Sri Lakshmi Narasimhan Thiruvadigalae Saranam.

Friday, October 19, 2007

Thiru-EvvuL (Thiruvallur, 45 kms from Chennai Central Station)

A serene, compact and beautiful Divya Desam under the maintenance of the Ahobila Mutt. The Lord's thirunaamam is Sri "Vaidya" Veeraraghavan and the Thaayar is Sri Kanakavalli. The Lord gets His nickname from his miraculous healing properties. So this is a Divya Desam to get the blessings of health and wealth!

Thirumangai Azhwar has composed a beautiful decad of verses on Thiru-Evvul. Addressing the Lord as "Evvul Kidanthaan" - He who reclines at Evvul. Azhwar asserts that whoever recites his decad of verses will be sure to rule the World. In the event that they are not interested in ruling the world, they will rule the world of the Devas! (anDam AaLvadhu AaNai, anrael AaLvar amarulagae)

Salihotra Maharishi worshipped the Lord at this hallowed place. The theertham is called the Hruth-Thaapa-Naasini (which quenches the anguishes of the heart). Here is a photo from a poo-pallaakku utsavam from Thiru-Evvul.

Sri Kanakavalli Thaayar sametha Sri Vaidya Veera Raghava Perumal Thiruvadigalae Saranam.

Thursday, October 18, 2007

Vaadinaen Vaadi..

The beginning of a glorious set of outpourings from Sri Tirumangai Azhwar.
The Azhwar with the most colourful life history. What really makes him most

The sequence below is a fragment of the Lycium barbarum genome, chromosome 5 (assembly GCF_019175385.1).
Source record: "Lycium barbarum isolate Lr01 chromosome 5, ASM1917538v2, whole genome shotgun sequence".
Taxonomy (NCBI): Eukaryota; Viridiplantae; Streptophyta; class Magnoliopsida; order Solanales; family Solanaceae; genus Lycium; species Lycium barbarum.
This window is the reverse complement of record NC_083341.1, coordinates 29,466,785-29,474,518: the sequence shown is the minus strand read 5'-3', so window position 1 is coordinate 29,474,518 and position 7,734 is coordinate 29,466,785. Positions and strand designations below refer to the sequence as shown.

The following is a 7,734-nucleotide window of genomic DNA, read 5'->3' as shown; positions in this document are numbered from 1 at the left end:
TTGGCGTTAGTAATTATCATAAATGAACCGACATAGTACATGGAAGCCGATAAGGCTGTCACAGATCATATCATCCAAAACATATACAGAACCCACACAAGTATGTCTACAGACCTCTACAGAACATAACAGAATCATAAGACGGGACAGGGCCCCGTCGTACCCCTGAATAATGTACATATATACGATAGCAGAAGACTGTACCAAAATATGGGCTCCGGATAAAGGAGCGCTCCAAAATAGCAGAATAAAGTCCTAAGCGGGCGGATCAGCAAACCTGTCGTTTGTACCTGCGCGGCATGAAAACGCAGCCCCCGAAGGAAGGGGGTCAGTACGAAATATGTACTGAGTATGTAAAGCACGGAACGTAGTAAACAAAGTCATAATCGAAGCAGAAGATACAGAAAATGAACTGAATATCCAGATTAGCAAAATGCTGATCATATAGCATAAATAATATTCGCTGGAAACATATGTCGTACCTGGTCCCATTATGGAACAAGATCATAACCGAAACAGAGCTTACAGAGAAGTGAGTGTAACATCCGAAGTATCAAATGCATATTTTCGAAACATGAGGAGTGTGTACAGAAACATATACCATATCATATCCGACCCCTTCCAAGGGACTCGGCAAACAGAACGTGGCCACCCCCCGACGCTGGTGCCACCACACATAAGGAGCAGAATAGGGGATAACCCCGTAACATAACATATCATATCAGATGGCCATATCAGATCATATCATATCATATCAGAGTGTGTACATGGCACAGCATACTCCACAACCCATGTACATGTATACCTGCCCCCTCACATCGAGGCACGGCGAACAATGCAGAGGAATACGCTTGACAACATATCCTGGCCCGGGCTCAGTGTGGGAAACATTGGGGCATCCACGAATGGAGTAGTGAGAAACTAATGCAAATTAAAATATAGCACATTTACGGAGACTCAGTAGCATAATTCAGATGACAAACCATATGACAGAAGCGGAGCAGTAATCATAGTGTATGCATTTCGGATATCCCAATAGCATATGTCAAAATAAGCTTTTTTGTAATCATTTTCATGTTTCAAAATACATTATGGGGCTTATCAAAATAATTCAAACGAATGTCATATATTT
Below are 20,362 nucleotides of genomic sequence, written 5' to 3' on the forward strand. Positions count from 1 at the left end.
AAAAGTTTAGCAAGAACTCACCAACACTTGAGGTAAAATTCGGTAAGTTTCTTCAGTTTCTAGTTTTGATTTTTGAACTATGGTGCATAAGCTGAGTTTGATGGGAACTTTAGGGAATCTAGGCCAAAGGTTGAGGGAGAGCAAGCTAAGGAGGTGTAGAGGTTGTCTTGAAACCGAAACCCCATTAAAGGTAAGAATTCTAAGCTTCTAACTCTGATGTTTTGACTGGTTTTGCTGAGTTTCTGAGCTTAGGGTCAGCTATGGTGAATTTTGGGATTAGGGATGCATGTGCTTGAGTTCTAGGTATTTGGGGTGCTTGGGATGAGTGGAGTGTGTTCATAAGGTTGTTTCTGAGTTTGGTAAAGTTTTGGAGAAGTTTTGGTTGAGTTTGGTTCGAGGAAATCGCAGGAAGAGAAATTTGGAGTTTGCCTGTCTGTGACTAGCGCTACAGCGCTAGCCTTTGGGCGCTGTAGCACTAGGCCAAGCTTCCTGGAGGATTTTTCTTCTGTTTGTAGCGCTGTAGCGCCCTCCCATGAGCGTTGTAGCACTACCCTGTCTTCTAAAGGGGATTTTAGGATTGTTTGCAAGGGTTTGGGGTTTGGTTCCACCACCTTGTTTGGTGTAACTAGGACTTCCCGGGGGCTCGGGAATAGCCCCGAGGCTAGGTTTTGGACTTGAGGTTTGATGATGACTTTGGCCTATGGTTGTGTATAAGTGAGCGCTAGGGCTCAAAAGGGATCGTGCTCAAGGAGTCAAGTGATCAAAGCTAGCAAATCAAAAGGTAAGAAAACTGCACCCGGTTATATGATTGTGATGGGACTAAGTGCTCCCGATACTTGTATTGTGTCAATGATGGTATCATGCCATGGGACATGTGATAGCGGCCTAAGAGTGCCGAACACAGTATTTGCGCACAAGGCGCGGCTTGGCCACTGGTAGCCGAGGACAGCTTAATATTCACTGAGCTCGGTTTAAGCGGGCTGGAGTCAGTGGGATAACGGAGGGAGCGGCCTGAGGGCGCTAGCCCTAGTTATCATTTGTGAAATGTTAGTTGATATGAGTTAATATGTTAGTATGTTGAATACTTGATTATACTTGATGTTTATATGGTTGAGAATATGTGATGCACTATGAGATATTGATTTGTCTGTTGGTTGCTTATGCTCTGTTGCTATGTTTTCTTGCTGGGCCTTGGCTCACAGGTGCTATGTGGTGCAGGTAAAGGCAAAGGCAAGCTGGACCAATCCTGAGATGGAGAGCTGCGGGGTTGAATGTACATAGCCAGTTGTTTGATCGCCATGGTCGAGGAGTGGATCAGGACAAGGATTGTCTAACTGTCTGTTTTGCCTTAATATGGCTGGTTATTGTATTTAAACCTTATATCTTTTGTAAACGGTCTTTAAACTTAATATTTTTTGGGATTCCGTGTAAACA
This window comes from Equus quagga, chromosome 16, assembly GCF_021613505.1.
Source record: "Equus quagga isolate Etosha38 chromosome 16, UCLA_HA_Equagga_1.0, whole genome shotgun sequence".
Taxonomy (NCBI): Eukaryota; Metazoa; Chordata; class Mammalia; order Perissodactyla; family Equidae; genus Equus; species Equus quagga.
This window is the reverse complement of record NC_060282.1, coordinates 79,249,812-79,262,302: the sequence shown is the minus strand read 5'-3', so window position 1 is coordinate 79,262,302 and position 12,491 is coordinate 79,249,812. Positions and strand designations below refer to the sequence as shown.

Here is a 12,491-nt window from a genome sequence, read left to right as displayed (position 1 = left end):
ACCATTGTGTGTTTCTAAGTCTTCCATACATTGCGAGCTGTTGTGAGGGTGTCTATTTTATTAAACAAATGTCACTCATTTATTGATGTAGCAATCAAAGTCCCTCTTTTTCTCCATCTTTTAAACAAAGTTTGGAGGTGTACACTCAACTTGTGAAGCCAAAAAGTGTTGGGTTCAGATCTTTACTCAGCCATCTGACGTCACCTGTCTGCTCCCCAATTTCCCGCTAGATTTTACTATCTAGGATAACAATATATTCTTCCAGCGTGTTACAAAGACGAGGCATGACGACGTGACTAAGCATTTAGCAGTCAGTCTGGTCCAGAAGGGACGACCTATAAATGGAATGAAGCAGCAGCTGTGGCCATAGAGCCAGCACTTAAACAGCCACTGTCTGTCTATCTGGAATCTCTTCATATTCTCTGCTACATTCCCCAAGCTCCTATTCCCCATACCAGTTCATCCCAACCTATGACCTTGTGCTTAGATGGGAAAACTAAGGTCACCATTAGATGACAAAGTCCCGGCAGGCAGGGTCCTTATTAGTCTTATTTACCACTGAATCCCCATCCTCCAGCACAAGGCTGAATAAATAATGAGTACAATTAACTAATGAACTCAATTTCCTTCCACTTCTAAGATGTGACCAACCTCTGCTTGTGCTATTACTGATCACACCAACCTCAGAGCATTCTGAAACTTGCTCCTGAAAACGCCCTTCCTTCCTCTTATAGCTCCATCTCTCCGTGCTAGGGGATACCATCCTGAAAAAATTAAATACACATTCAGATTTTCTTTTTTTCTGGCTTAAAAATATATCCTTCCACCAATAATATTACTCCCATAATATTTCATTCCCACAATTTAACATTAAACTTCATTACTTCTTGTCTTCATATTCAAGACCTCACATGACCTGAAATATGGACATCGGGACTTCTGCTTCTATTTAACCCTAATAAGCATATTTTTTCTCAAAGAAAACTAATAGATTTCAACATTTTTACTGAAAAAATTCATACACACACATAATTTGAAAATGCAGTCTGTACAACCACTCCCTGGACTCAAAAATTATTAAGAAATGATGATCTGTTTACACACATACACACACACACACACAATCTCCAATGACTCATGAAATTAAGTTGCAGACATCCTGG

endearing is that he was not a saint with an unblemished life. Self-admittedly,
he was guilty of every sin in the book.

Suddenly he made a U-Turn in his life, and became an unabashed votary of the
Lord. And even after his epiphany, he didn't completely give up his energetic
lifestyle - he merely channelized it in the service of the Lord. And even in
his mangalasasanams, we find not undiluted praise of the Lord. Tirumangai
Azhwar takes his liberties with the Lord - expressing anger, praise, love and
the whole gamut of emotions.

Supremely energetic, Tirumangai Azhwar travelled widely and glorified 86 divya

When he suddenly had his epiphany, thanks to initiation at the hands of Perumal
and Thaayar themselves, he burst forth into the decad called the "Thirumanthiram"
in which he describes the glory of the Naaraayana naamam.